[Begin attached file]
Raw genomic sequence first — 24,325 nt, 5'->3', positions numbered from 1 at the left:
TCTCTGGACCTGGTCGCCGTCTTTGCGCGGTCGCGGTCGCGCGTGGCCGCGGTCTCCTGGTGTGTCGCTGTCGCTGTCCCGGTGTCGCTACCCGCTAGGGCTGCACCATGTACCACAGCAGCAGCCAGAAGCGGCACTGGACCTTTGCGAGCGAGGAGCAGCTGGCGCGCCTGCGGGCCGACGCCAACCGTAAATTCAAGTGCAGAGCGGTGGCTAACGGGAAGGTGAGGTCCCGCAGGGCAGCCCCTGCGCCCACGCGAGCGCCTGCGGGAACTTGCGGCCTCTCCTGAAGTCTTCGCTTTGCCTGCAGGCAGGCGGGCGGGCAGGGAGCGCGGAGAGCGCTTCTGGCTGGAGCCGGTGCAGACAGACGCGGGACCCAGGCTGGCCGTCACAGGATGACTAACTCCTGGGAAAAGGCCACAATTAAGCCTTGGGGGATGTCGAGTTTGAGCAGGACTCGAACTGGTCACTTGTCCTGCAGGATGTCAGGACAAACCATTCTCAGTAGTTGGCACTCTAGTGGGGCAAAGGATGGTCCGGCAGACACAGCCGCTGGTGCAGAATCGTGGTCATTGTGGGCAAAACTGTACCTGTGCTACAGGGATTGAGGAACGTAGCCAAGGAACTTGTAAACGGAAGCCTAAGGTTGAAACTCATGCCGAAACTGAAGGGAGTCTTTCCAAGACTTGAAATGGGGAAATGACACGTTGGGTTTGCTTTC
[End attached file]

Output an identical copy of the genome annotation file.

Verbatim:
Raw genomic sequence first — 24,325 nt, 5'->3', positions numbered from 1 at the left:
TCTCTGGACCTGGTCGCCGTCTTTGCGCGGTCGCGGTCGCGCGTGGCCGCGGTCTCCTGGTGTGTCGCTGTCGCTGTCCCGGTGTCGCTACCCGCTAGGGCTGCACCATGTACCACAGCAGCAGCCAGAAGCGGCACTGGACCTTTGCGAGCGAGGAGCAGCTGGCGCGCCTGCGGGCCGACGCCAACCGTAAATTCAAGTGCAGAGCGGTGGCTAACGGGAAGGTGAGGTCCCGCAGGGCAGCCCCTGCGCCCACGCGAGCGCCTGCGGGAACTTGCGGCCTCTCCTGAAGTCTTCGCTTTGCCTGCAGGCAGGCGGGCGGGCAGGGAGCGCGGAGAGCGCTTCTGGCTGGAGCCGGTGCAGACAGACGCGGGACCCAGGCTGGCCGTCACAGGATGACTAACTCCTGGGAAAAGGCCACAATTAAGCCTTGGGGGATGTCGAGTTTGAGCAGGACTCGAACTGGTCACTTGTCCTGCAGGATGTCAGGACAAACCATTCTCAGTAGTTGGCACTCTAGTGGGGCAAAGGATGGTCCGGCAGACACAGCCGCTGGTGCAGAATCGTGGTCATTGTGGGCAAAACTGTACCTGTGCTACAGGGATTGAGGAACGTAGCCAAGGAACTTGTAAACGGAAGCCTAAGGTTGAAACTCATGCCGAAACTGAAGGGAGTCTTTCCAAGACTTGAAATGGGGAAATGACACGTTGGGTTTGCTTTC